This young Afghan teacher who is suffering the consequences of the entry of the Taliban into Kabul, the capital of Afghanistan. Behramandi has explained in Day by day how the situation of women has changed from one day to the next, and now, she fears more about losing her freedom than about losing her life.
“Forced marriage is the biggest fear of young girls … but my biggest fear is that they won’t let me go to work, and also that they won’t let my students come to university and continue studying,” said this teacher. tell how the hiyab that they now have to wear is completely different from the previous one. The one now must cover his entire head and wear long black dresses.
How things have changed for women in just a few days
Some cover their faces and others do not, but as he points out, not even 10% of the people on the street are women, and “all fear that the Taliban will beat them up or punish them in public for their behavior. hiyab“For that reason, they do not go out into the street early in the morning or at night, because if you go alone you may put your life in danger. In addition, the Afghan emphasizes that it is better to go out with a group of women or with a man , which must be a ‘mahram’, close relative such as a father, brother or son.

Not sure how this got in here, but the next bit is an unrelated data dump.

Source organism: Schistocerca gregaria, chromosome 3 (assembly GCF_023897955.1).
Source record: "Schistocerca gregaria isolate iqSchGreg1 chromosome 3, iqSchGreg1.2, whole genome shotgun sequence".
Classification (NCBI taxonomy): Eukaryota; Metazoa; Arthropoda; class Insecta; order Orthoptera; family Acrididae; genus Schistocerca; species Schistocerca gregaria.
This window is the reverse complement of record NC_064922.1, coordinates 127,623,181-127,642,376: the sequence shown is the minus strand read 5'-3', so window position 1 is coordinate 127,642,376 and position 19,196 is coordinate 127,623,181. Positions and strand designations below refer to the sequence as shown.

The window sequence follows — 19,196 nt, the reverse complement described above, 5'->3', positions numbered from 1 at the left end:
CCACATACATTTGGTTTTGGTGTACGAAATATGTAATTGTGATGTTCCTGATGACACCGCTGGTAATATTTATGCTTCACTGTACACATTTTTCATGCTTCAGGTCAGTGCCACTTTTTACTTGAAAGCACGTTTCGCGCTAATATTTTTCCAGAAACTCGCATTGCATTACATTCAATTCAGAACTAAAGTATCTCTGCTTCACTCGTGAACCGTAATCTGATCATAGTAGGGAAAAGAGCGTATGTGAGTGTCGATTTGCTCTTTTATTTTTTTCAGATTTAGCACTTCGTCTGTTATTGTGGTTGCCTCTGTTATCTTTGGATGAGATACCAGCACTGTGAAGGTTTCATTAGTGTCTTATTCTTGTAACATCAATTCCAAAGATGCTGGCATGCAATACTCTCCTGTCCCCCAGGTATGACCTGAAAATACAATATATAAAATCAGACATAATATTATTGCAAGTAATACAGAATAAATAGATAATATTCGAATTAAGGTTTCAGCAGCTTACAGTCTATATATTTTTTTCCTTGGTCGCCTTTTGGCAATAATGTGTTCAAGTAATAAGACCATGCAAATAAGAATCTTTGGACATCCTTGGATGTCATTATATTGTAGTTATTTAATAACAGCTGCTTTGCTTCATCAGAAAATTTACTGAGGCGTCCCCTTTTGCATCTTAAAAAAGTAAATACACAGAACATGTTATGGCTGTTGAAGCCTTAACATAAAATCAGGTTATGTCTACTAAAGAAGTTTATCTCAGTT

As she does not have close men, she has been isolated in her apartment with her roommate since they conquered Kabul, and the situation is quite tense on the streets, especially due to the lack of supply of some goods in the market, such as prepaid mobile cards. But worst of all is the situation with the economy, since “there is no cash, there is no money, and the people who have the money in the bank are not sure that they will be able to access their money.”
The Taliban have not changed and will “limit the internet”
Asked if she believed that the Taliban had changed in the 1990s, given the “friendly” image they are trying to project to the international community, the teacher is clear: “they are not very different from the Taliban in the 1990s.” In fact, he believes that after a while they will change, and that is the great fear of Afghans, and especially Afghans. “We are sure that they will change … surely limiting the internet and preventing those who are outside from knowing what is really happening in the country,” he explains.
In addition, he has judged the position of Western countries during these years, since they feel betrayed: “They have spent a lot of money and have left many lives during 20 years to end up returning to the Taliban regime … I do not know if it is a tragedy or comedy. “